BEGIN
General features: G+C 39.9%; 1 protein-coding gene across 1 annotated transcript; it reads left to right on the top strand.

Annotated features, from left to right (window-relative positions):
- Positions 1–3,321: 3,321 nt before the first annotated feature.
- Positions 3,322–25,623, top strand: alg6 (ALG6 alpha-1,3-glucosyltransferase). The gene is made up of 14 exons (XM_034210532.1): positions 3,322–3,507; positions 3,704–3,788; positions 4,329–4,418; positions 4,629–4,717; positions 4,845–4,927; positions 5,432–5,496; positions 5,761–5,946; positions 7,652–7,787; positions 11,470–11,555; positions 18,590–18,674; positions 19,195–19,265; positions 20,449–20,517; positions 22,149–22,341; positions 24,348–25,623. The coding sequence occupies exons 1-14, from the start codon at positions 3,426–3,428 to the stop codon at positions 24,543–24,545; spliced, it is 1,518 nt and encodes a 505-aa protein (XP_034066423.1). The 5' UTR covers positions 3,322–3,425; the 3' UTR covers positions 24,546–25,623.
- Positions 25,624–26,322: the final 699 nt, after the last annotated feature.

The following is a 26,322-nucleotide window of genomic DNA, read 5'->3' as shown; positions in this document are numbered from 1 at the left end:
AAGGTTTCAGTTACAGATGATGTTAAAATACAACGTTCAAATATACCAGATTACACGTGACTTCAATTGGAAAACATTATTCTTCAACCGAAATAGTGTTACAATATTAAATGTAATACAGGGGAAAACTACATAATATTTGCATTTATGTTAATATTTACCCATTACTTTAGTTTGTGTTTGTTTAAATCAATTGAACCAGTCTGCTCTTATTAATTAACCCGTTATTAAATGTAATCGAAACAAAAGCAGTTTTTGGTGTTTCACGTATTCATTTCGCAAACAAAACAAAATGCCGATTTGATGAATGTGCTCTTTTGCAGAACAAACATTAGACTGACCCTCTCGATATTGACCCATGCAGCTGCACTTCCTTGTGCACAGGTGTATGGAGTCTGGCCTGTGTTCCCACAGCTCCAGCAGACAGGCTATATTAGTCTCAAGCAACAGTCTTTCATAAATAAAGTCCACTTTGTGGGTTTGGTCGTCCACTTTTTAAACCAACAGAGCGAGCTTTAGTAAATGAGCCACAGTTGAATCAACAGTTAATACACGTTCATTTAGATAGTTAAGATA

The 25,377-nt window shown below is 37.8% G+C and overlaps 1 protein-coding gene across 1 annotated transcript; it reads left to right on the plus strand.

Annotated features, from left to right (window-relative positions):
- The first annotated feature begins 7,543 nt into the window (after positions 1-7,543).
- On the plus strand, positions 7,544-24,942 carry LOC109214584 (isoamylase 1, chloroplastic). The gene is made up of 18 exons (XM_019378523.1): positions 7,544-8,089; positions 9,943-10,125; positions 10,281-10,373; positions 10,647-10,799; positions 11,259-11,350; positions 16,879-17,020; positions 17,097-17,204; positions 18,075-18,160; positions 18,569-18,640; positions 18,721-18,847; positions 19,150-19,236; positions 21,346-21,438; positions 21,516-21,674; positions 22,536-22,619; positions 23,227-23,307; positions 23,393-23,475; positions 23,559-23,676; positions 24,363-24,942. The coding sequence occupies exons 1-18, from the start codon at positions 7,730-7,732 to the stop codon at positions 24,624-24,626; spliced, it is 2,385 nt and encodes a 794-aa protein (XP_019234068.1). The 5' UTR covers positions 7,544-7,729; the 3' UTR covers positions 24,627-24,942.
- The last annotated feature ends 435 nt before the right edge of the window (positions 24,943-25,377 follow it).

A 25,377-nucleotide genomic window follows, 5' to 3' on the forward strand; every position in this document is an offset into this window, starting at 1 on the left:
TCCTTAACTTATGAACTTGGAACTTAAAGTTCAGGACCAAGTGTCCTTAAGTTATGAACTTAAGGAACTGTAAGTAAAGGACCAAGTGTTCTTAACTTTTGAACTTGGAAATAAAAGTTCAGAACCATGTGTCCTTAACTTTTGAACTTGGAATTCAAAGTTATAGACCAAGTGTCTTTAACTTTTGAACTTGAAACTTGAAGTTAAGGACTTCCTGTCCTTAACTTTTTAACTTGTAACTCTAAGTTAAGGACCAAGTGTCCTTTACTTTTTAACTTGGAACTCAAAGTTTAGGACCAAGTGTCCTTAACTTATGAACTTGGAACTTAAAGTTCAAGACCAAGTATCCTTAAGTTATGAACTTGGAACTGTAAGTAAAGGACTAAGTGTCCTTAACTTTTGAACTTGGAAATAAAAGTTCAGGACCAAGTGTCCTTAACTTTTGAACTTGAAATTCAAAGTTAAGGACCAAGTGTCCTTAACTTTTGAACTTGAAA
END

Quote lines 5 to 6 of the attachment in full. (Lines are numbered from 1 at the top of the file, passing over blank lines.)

- Positions 25,624–26,322: the final 699 nt, after the last annotated feature.

The following is a 26,322-nucleotide window of genomic DNA, read 5'->3' as shown; positions in this document are numbered from 1 at the left end: